Anthropology - Other

An Introduction to Forensic Anthropology



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Forensic anthropology is a subfield of physical anthropology and is used by law enforcement agencies for identification of remains or in identification of traumatic injuries or disease where the identification is known. More often, the forensic anthropologist works with skeletal remains.

The investigative work and results of examination by forensic anthropologists are used to detect crime and forensic anthropologists serve as expert witnesses in a court of law. In effect, the physical anthropological knowledge is applied to a legal application. Forensic means legal.

The evidence presented in a court of law is central and may result in an acquittal or a conviction; therefore the investigation must be performed in accordance with highest scientific standards. Forensic anthropologists use the latest methods and technology in their investigation and their academic training includes methods and techniques developed by physical anthropologists.

Physical anthropology is concerned with the study of primates, including humans. It covers a wide range of subfields that include the specialized study of bones (osteology) and it's from this specialized area that forensic anthropology evolved. The forensic anthropologist applies his knowledge in helping solve crimes.

In working with skeletal remains, the forensic anthropologists examine and document their findings then construct a profile of the individual. In establishing a profile, a forensic anthropologist seeks to determine the age, sex, ethnicity/ancestry, height, and features of the decedent. They also attempt to determine age of the bones and estimate the length of time the individual has been deceased.

In general, the skeletal investigation can give clues to the state of health, disease or types of trauma that existed prior to death.

Quite often, forensic anthropologists work in teams with other forensic scientists to uncover evidence. They work with forensic pathologists and odontologists (dentists) in their identification and they sometimes will enlist the help of clay artists to establish a likeness to go with the profile.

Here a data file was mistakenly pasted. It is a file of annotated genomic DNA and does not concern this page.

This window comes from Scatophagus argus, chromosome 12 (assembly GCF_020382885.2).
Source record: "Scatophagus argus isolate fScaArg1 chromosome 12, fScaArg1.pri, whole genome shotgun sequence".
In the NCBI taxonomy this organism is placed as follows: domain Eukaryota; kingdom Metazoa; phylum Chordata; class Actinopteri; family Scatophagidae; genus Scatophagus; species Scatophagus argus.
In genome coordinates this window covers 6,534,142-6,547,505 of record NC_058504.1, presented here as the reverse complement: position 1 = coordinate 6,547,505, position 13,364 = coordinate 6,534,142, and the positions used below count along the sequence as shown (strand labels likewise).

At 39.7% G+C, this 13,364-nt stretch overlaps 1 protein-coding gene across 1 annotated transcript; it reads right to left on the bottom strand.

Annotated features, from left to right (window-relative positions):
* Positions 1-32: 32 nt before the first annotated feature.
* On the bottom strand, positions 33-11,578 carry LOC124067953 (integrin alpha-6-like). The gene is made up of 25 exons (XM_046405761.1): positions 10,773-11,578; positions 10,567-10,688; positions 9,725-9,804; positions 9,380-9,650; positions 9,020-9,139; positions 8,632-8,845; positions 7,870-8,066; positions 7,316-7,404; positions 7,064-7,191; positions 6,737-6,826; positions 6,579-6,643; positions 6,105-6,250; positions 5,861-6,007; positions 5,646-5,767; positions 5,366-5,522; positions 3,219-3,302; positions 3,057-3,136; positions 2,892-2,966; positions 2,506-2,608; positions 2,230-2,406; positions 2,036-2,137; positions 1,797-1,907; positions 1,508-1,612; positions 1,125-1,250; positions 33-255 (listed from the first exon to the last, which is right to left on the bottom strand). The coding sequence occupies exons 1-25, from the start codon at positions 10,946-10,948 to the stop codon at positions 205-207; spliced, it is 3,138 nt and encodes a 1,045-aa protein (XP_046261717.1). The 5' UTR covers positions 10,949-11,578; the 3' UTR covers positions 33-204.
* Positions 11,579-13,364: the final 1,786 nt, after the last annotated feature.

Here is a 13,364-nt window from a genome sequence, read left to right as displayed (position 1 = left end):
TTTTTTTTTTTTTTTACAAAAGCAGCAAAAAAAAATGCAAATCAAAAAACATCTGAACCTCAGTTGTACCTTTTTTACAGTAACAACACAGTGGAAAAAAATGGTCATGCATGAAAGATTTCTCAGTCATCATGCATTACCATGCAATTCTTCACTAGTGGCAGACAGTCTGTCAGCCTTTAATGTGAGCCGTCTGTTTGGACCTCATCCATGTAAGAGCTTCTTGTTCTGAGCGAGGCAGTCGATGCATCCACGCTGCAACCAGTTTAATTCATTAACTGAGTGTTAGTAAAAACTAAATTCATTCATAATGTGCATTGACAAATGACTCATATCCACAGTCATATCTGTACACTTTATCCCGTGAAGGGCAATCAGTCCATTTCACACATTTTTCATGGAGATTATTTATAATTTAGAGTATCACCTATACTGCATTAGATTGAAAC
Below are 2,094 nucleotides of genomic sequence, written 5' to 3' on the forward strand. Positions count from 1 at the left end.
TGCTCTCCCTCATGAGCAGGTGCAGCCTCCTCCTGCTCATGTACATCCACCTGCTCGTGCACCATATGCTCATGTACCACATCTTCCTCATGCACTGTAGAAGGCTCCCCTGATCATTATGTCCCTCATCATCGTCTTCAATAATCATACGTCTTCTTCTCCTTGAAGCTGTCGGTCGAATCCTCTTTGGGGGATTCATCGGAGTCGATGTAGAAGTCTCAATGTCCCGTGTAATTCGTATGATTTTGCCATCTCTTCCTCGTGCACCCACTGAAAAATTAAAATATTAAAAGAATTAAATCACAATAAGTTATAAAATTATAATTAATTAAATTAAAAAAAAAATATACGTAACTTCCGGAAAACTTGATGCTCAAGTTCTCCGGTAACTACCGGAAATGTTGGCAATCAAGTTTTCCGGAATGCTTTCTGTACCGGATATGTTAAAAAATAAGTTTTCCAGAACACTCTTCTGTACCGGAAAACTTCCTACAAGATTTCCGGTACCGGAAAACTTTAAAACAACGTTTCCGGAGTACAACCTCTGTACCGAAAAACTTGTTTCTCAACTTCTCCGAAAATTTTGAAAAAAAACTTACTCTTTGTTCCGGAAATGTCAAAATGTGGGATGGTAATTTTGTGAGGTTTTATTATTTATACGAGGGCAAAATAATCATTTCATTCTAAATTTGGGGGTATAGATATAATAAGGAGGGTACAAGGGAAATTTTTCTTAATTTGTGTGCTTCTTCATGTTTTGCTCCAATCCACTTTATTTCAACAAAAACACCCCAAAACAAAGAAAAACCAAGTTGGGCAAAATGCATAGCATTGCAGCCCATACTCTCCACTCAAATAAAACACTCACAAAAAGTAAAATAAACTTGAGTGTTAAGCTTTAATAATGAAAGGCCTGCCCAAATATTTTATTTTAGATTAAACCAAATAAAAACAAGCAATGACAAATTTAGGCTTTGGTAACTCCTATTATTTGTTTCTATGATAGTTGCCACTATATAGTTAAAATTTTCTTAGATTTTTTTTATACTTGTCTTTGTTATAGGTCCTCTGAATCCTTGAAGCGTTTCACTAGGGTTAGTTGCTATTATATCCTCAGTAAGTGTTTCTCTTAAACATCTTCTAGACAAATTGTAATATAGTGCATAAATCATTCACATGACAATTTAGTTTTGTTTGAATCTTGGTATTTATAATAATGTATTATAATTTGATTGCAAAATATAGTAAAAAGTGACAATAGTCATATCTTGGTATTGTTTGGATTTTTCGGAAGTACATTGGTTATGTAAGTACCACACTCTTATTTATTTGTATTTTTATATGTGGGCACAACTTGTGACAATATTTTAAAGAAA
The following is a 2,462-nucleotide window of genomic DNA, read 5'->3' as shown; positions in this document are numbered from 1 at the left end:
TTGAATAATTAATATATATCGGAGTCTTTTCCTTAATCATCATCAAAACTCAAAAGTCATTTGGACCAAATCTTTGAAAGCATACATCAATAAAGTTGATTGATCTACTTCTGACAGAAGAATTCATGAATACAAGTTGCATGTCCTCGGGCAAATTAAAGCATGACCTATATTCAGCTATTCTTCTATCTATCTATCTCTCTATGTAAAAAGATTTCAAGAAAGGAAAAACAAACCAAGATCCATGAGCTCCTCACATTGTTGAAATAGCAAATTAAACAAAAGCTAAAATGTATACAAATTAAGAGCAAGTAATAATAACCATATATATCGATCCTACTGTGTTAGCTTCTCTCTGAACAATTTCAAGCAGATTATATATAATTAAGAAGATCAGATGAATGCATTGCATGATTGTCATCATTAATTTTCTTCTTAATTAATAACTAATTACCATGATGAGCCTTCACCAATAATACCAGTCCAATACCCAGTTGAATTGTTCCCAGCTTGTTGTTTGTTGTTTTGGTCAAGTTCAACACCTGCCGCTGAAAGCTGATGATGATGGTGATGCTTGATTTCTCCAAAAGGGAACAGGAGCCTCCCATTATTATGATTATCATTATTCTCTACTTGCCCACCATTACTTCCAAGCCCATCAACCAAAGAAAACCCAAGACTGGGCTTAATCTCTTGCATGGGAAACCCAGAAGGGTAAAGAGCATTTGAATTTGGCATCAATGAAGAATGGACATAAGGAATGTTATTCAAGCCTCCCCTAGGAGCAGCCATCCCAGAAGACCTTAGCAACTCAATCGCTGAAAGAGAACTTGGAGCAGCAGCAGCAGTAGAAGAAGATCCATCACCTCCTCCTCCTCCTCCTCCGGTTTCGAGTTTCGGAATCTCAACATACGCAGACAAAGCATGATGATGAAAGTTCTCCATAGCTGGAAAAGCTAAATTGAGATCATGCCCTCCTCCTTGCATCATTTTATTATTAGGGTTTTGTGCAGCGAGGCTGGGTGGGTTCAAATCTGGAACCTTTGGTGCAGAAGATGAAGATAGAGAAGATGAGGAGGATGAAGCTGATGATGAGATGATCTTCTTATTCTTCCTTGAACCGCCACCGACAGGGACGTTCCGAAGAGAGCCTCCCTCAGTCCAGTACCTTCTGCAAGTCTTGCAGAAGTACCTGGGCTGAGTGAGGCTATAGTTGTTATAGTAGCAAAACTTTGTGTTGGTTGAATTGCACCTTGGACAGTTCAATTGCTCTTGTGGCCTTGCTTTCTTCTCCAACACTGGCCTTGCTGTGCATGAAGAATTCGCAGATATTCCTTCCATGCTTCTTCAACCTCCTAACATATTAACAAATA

In addition, they determine the manner of death by examination of the remains and determine if foul play was involved in the death. Homicide detectives work closely with them to unearth evidence when a crime is suspected. Much of their work occurs in a laboratory but they may also assist with locating and recovery of suspicious remains.



Early identification techniques:

The first known method used that bore a semblance to forensic anthropology was constructed by Franz Josef Gall in 1796. He believed the lumps on people's heads revealed something of those person's unique characteristics such as memory and ability. He called his theory the science of phrenology.

Bertillon measurements were used in the early 1800s where police took measurements of a convicts height standing and sitting along with measurements of the fingers, arm length, and breadth. These Bertillon measurements were used to keep files on criminals so they could identify repeat criminals. It worked fairly well until they came upon identical twins. In that day, police work in identifying criminals was difficult and frustrating.

Many reliable identification systems are in place today for criminals, and deceased victims. Working only with skeletal remains, forensic anthropologists are able to establish a profile and a likeness for the remains. Law enforcement officers and forensic anthropologists together can now solve crimes that were unsolvable a few short years ago.

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